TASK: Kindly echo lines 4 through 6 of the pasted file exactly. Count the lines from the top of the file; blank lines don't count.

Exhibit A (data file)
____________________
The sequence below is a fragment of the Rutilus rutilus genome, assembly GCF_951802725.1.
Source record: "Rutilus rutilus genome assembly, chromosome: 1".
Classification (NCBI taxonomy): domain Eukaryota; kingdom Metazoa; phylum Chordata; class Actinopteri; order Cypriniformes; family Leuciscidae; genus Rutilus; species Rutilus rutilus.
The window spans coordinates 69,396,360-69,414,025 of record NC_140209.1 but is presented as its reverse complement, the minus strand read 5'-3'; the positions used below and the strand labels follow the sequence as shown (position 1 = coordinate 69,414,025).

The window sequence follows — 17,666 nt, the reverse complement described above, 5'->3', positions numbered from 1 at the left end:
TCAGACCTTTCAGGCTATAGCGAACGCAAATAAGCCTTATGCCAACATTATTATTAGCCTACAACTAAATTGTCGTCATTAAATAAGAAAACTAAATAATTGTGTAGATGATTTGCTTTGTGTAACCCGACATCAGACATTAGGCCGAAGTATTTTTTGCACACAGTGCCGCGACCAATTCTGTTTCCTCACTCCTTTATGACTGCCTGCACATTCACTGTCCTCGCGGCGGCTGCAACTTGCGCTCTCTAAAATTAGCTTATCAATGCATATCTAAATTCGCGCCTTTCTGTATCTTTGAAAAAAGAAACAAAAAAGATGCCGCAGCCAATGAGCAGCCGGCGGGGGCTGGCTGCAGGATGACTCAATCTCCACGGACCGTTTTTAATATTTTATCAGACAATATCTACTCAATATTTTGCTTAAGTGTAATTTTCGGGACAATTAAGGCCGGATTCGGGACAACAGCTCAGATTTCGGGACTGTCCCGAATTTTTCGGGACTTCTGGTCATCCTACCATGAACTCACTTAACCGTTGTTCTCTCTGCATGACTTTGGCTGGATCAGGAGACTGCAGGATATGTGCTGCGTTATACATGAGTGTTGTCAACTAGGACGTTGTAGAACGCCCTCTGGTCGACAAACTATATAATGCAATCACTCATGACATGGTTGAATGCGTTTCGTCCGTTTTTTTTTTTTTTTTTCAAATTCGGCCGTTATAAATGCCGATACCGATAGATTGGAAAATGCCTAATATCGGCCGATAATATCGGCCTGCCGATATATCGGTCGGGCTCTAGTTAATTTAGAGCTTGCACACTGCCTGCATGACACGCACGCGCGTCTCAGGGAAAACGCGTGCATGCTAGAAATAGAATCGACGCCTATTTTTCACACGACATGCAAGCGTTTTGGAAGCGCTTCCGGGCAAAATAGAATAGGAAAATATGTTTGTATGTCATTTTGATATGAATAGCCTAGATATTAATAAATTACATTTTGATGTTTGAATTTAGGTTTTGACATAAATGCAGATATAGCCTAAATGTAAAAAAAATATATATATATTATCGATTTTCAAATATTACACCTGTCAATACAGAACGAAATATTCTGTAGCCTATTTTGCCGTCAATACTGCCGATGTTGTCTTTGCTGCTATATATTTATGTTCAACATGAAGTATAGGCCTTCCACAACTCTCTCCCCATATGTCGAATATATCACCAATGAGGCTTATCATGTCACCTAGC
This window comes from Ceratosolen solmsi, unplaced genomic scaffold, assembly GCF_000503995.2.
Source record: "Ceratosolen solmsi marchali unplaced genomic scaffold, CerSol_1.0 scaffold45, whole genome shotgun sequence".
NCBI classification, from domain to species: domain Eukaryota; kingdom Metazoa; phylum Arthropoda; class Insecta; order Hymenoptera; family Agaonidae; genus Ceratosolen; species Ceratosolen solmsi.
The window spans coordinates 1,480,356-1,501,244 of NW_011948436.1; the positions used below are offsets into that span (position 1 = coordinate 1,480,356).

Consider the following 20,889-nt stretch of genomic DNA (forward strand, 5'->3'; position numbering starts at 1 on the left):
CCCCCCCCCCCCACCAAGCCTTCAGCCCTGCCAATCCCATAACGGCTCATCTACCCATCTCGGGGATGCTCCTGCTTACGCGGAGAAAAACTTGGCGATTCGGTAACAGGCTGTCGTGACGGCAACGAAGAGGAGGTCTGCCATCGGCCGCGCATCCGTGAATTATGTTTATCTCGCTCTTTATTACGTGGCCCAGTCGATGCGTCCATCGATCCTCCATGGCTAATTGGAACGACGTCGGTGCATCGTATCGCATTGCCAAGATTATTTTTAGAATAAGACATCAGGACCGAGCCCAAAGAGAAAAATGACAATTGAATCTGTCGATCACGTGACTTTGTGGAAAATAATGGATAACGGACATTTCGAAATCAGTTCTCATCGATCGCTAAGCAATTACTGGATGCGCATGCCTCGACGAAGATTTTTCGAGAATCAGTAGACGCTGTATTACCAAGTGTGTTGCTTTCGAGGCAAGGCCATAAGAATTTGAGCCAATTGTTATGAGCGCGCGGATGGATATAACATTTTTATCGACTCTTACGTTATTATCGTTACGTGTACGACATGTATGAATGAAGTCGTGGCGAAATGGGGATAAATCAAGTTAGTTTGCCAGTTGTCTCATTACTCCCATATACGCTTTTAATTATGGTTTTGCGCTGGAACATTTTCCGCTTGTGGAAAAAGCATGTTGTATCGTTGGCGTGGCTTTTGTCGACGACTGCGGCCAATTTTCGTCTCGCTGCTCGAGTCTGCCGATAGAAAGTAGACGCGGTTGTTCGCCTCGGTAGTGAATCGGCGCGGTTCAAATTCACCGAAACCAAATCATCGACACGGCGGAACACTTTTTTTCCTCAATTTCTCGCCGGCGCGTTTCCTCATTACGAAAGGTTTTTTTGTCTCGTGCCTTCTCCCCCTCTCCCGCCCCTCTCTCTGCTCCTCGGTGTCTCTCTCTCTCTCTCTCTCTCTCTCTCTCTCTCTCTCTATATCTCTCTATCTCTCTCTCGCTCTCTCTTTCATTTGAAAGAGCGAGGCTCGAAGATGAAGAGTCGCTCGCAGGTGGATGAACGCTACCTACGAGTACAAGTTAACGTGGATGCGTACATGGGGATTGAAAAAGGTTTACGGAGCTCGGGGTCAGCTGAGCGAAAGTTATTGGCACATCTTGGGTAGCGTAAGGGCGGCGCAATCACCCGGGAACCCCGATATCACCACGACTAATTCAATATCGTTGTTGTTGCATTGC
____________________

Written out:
The window spans coordinates 69,396,360-69,414,025 of record NC_140209.1 but is presented as its reverse complement, the minus strand read 5'-3'; the positions used below and the strand labels follow the sequence as shown (position 1 = coordinate 69,414,025).

The window sequence follows — 17,666 nt, the reverse complement described above, 5'->3', positions numbered from 1 at the left end:
TCAGACCTTTCAGGCTATAGCGAACGCAAATAAGCCTTATGCCAACATTATTATTAGCCTACAACTAAATTGTCGTCATTAAATAAGAAAACTAAATAATTGTGTAGATGATTTGCTTTGTGTAACCCGACATCAGACATTAGGCCGAAGTATTTTTTGCACACAGTGCCGCGACCAATTCTGTTTCCTCACTCCTTTATGACTGCCTGCACATTCACTGTCCTCGCGGCGGCTGCAACTTGCGCTCTCTAAAATTAGCTTATCAATGCATATCTAAATTCGCGCCTTTCTGTATCTTTGAAAAAAGAAACAAAAAAGATGCCGCAGCCAATGAGCAGCCGGCGGGGGCTGGCTGCAGGATGACTCAATCTCCACGGACCGTTTTTAATATTTTATCAGACAATATCTACTCAATATTTTGCTTAAGTGTAATTTTCGGGACAATTAAGGCCGGATTCGGGACAACAGCTCAGATTTCGGGACTGTCCCGAATTTTTCGGGACTTCTGGTCATCCTACCATGAACTCACTTAACCGTTGTTCTCTCTGCATGACTTTGGCTGGATCAGGAGACTGCAGGATATGTGCTGCGTTATACATGAGTGTTGTCAACTAGGACGTTGTAGAACGCCCTCTGGTCGACAAACTATATAATGCAATCACTCATGACATGGTTGAATGCGTTTCGTCCGTTTTTTTTTTTTTTTTTCAAATTCGGCCGTTATAAATGCCGATACCGATAGATTGGAAAATGCCTAATATCGGCCGATAATATCGGCCTGCCGATATATCGGTCGGGCTCTAGTTAATTTAGAGCTTGCACACTGCCTGCATGACACGCACGCGCGTCTCAGGGAAAACGCGTGCATGCTAGAAATAGAATCGACGCCTATTTTTCACACGACATGCAAGCGTTTTGGAAGCGCTTCCGGGCAAAATAGAATAGGAAAATATGTTTGTATGTCATTTTGATATGAATAGCCTAGATATTAATAAATTACATTTTGATGTTTGAATTTAGGTTTTGACATAAATGCAGATATAGCCTAAATGTAAAAAAAATATATATATATTATCGATTTTCAAATATTACACCTGTCAATACAGAACGAAATATTCTGTAGCCTATTTTGCCGTCAATACTGCCGATGTTGTCTTTGCTGCTATATATTTATGTTCAACATGAAGTATAGGCCTTCCACAACTCTCTCCCCATATGTCGAATATATCACCAATGAGGCTTATCATGTCACCTAGC